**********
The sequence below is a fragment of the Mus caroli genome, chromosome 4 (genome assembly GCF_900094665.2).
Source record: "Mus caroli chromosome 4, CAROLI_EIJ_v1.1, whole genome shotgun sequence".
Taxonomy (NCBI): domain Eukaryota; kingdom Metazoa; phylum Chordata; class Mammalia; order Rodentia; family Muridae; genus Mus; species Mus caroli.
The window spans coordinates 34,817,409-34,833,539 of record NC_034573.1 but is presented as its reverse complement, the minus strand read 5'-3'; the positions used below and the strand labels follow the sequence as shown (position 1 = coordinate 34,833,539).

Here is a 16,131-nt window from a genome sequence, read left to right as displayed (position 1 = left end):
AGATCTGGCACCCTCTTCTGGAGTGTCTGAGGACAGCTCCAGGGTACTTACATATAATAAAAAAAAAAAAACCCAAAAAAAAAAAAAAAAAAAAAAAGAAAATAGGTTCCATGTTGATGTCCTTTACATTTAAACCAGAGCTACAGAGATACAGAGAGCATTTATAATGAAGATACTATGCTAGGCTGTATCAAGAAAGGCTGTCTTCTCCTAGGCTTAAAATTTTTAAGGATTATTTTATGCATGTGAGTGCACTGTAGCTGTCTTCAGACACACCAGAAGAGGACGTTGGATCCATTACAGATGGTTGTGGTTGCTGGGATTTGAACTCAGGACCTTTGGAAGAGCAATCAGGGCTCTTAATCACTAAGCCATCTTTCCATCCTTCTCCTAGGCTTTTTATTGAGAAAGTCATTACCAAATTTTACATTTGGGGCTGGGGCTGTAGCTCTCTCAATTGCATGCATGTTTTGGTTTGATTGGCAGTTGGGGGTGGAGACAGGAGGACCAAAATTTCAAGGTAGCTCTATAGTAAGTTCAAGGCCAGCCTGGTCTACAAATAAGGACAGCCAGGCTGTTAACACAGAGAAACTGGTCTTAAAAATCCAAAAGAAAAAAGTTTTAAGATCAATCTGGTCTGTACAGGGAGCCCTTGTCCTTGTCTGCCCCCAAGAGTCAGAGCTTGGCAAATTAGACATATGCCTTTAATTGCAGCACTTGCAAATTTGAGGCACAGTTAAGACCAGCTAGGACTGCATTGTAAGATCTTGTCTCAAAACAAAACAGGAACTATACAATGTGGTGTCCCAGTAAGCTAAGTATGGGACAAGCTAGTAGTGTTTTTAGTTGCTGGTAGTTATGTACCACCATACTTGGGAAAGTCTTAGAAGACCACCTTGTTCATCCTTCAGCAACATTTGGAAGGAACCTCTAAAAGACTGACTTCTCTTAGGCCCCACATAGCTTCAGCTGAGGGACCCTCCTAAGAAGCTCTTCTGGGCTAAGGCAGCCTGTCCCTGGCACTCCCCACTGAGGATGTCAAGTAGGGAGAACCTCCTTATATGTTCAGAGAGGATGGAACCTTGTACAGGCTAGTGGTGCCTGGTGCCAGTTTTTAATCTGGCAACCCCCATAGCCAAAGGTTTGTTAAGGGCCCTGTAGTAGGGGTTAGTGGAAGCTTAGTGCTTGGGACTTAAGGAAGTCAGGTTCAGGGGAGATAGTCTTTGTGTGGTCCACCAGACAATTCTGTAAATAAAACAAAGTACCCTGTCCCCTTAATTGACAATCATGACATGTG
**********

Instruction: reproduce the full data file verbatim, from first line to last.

The sequence below is a fragment of the Mus caroli genome, chromosome 4 (genome assembly GCF_900094665.2).
Source record: "Mus caroli chromosome 4, CAROLI_EIJ_v1.1, whole genome shotgun sequence".
Taxonomy (NCBI): domain Eukaryota; kingdom Metazoa; phylum Chordata; class Mammalia; order Rodentia; family Muridae; genus Mus; species Mus caroli.
The window spans coordinates 34,817,409-34,833,539 of record NC_034573.1 but is presented as its reverse complement, the minus strand read 5'-3'; the positions used below and the strand labels follow the sequence as shown (position 1 = coordinate 34,833,539).

Here is a 16,131-nt window from a genome sequence, read left to right as displayed (position 1 = left end):
AGATCTGGCACCCTCTTCTGGAGTGTCTGAGGACAGCTCCAGGGTACTTACATATAATAAAAAAAAAAAAACCCAAAAAAAAAAAAAAAAAAAAAAAGAAAATAGGTTCCATGTTGATGTCCTTTACATTTAAACCAGAGCTACAGAGATACAGAGAGCATTTATAATGAAGATACTATGCTAGGCTGTATCAAGAAAGGCTGTCTTCTCCTAGGCTTAAAATTTTTAAGGATTATTTTATGCATGTGAGTGCACTGTAGCTGTCTTCAGACACACCAGAAGAGGACGTTGGATCCATTACAGATGGTTGTGGTTGCTGGGATTTGAACTCAGGACCTTTGGAAGAGCAATCAGGGCTCTTAATCACTAAGCCATCTTTCCATCCTTCTCCTAGGCTTTTTATTGAGAAAGTCATTACCAAATTTTACATTTGGGGCTGGGGCTGTAGCTCTCTCAATTGCATGCATGTTTTGGTTTGATTGGCAGTTGGGGGTGGAGACAGGAGGACCAAAATTTCAAGGTAGCTCTATAGTAAGTTCAAGGCCAGCCTGGTCTACAAATAAGGACAGCCAGGCTGTTAACACAGAGAAACTGGTCTTAAAAATCCAAAAGAAAAAAGTTTTAAGATCAATCTGGTCTGTACAGGGAGCCCTTGTCCTTGTCTGCCCCCAAGAGTCAGAGCTTGGCAAATTAGACATATGCCTTTAATTGCAGCACTTGCAAATTTGAGGCACAGTTAAGACCAGCTAGGACTGCATTGTAAGATCTTGTCTCAAAACAAAACAGGAACTATACAATGTGGTGTCCCAGTAAGCTAAGTATGGGACAAGCTAGTAGTGTTTTTAGTTGCTGGTAGTTATGTACCACCATACTTGGGAAAGTCTTAGAAGACCACCTTGTTCATCCTTCAGCAACATTTGGAAGGAACCTCTAAAAGACTGACTTCTCTTAGGCCCCACATAGCTTCAGCTGAGGGACCCTCCTAAGAAGCTCTTCTGGGCTAAGGCAGCCTGTCCCTGGCACTCCCCACTGAGGATGTCAAGTAGGGAGAACCTCCTTATATGTTCAGAGAGGATGGAACCTTGTACAGGCTAGTGGTGCCTGGTGCCAGTTTTTAATCTGGCAACCCCCATAGCCAAAGGTTTGTTAAGGGCCCTGTAGTAGGGGTTAGTGGAAGCTTAGTGCTTGGGACTTAAGGAAGTCAGGTTCAGGGGAGATAGTCTTTGTGTGGTCCACCAGACAATTCTGTAAATAAAACAAAGTACCCTGTCCCCTTAATTGACAATCATGACATGTG